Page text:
iJobs Job Widget
iJobs General

Recruitment Genius: Senior Digital Marketing Consultant

£28000 - £45000 per annum: Recruitment Genius: A Senior Digital Marketing Cons...

Recruitment Genius: Assistant Stores Keeper

£16640 - £18500 per annum: Recruitment Genius: An Assistant Stores Keeper is r...

Recruitment Genius: Claims Administrator

£16000 - £18500 per annum: Recruitment Genius: This is an excellent opportunit...

Recruitment Genius: Software Developer - C# / ASP.NET / SQL

£17000 - £30000 per annum: Recruitment Genius: Developer required to join a bu...

Day In a Page

Read Next

Election catch-up: I’m not saying the Ed stone is bad – it is so terrible I am lost for words

John Rentoul

Election 2015: The SNP and an SMC (Salmond-Murdoch Conspiracy)

Matthew Norman
Fishing for votes with Nigel Farage: The Ukip leader shows how he can work an audience as he casts his line to the disaffected of Grimsby

Fishing is on Nigel Farage's mind

Ukip leader casts a line to the disaffected
Who is bombing whom in the Middle East? It's amazing they don't all hit each other

Who is bombing whom in the Middle East?

Robert Fisk untangles the countries and factions
China's influence on fashion: At the top of the game both creatively and commercially

China's influence on fashion

At the top of the game both creatively and commercially
Lord O’Donnell: Former cabinet secretary on the election and life away from the levers of power

The man known as GOD has a reputation for getting the job done

Lord O'Donnell's three principles of rule
Rainbow shades: It's all bright on the night

Rainbow shades

It's all bright on the night
'It was first time I had ever tasted chocolate. I kept a piece, and when Amsterdam was liberated, I gave it to the first Allied soldier I saw'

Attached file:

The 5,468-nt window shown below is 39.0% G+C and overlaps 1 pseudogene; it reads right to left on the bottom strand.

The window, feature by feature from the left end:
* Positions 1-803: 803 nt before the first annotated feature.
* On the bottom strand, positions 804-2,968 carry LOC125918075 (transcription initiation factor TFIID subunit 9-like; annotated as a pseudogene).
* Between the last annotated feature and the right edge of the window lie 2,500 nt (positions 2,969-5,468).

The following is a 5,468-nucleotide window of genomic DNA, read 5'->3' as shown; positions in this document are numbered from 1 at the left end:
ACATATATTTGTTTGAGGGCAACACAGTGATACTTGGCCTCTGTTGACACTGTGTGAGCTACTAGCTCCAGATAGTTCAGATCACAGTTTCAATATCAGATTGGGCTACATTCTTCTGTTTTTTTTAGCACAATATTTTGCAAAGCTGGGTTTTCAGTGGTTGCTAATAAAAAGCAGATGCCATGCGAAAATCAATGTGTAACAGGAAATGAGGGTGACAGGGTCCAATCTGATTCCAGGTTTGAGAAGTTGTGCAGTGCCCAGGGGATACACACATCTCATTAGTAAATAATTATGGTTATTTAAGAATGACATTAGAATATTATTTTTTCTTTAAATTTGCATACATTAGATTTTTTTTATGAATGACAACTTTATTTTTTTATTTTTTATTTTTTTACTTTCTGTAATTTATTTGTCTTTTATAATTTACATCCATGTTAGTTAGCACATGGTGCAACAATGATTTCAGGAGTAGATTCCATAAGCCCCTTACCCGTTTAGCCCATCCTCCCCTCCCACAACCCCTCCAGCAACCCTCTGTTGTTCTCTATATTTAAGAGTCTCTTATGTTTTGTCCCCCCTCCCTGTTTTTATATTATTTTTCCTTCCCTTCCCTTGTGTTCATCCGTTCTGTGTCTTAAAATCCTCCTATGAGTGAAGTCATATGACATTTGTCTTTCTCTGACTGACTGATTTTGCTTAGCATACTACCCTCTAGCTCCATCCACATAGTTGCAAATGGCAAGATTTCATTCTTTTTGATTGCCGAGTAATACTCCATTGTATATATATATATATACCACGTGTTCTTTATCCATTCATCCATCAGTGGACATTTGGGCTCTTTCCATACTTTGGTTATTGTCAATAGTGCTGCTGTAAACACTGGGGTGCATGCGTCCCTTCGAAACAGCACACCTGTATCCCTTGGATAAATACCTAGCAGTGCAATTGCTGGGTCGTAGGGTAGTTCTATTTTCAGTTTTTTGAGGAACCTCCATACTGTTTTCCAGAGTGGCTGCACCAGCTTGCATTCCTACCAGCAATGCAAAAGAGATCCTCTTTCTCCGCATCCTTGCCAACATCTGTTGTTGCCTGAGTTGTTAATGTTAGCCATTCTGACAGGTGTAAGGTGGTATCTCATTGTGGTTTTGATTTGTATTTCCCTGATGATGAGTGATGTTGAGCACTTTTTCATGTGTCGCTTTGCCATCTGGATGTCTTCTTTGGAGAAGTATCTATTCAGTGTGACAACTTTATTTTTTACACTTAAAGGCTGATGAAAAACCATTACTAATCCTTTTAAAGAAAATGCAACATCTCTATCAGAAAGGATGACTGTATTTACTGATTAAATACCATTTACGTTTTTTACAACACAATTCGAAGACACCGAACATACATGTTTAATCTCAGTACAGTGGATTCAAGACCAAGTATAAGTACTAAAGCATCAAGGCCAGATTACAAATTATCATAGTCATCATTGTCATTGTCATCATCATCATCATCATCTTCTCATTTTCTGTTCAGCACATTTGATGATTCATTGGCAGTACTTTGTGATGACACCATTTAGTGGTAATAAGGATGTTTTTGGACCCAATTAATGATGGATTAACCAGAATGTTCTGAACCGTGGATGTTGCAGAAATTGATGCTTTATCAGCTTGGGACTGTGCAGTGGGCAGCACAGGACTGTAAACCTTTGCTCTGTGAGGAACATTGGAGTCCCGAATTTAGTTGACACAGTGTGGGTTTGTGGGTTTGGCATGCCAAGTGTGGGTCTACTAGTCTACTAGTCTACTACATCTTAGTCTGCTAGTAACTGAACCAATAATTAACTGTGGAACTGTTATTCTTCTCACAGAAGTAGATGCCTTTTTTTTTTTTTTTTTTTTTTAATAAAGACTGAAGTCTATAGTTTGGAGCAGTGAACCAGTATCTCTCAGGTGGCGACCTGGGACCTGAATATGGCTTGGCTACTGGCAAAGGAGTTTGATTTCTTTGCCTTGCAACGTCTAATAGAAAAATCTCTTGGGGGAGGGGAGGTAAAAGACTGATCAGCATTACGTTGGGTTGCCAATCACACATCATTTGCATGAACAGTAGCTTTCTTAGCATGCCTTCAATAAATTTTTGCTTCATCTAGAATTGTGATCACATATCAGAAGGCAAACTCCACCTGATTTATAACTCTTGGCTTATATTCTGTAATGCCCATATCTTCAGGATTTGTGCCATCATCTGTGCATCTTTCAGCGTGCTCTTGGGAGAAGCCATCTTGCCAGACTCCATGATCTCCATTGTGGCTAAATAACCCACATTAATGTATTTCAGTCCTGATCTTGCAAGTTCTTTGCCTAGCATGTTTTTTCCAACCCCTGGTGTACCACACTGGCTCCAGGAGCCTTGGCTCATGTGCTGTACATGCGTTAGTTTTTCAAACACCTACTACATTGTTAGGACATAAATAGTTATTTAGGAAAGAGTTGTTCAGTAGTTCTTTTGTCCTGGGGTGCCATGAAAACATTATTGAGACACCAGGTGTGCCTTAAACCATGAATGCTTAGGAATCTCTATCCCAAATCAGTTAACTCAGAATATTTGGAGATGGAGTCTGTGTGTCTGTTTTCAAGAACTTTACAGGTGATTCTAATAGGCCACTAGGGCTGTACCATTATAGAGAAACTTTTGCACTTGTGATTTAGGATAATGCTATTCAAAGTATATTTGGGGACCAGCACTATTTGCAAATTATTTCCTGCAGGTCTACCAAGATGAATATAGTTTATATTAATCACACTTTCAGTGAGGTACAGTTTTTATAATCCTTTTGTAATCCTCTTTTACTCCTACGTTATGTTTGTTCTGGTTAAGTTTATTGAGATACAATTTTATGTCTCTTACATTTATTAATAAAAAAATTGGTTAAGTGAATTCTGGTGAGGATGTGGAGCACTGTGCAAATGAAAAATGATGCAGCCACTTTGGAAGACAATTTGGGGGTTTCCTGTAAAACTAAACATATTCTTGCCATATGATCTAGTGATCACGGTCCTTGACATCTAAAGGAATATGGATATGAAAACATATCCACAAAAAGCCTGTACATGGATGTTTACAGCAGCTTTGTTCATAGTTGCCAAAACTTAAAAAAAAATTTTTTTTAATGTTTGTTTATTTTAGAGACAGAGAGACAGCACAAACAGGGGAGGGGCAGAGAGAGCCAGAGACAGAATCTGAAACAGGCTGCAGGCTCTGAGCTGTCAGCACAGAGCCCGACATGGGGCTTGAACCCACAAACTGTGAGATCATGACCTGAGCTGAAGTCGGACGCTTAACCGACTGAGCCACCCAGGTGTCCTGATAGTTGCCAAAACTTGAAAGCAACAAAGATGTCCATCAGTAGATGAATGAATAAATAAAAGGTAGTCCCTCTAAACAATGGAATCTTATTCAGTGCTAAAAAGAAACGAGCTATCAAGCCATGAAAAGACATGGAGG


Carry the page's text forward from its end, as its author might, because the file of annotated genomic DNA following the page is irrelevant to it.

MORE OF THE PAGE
Bread from heaven

Dutch survivors thank RAF for World War II drop that saved millions
Britain will be 'run for the wealthy and powerful' if Tories retain power - Labour

How 'the Axe' helped Labour

UK will be 'run for the wealthy and powerful' if Tories retain power
Rare and exclusive video shows the horrific price paid by activists for challenging the rule of jihadist extremists in Syria

The price to be paid for challenging the rule of extremists

A revolution now 'consuming its own children'
Welcome to the world of Megagames

Welcome to the world of Megagames

300 players take part in Watch the Skies! board game in London
'Nymphomaniac' actress reveals what it was really like to star in one of the most explicit films ever

Charlotte Gainsbourg on 'Nymphomaniac'

Starring in one of the most explicit films ever
Robert Fisk in Abu Dhabi: The Emirates' out-of-sight migrant workers helping to build the dream projects of its rulers

Robert Fisk in Abu Dhabi

The Emirates' out-of-sight migrant workers helping to build the dream projects of its rulers
Vince Cable interview: Charging fees for employment tribunals was 'a very bad move'

Vince Cable exclusive interview

Charging fees for employment tribunals was 'a very bad move'
Iwan Rheon interview: Game of Thrones star returns to his Welsh roots to record debut album

Iwan Rheon is returning to his Welsh roots

Rheon is best known for his role as the Bastard of Bolton. It's gruelling playing a sadistic torturer, he tells Craig McLean, but it hasn't stopped him recording an album of Welsh psychedelia
Russell Brand's interview with Ed Miliband has got everyone talking about The Trews

Everyone is talking about The Trews

Russell Brand's 'true news' videos attract millions of viewers. But today's 'Milibrand' interview introduced his resolutely amateurish style to a whole new crowd
Morne Hardenberg interview: Cameraman for BBC's upcoming show Shark on filming the ocean's most dangerous predator

It's time for my close-up

Meet the man who films great whites for a living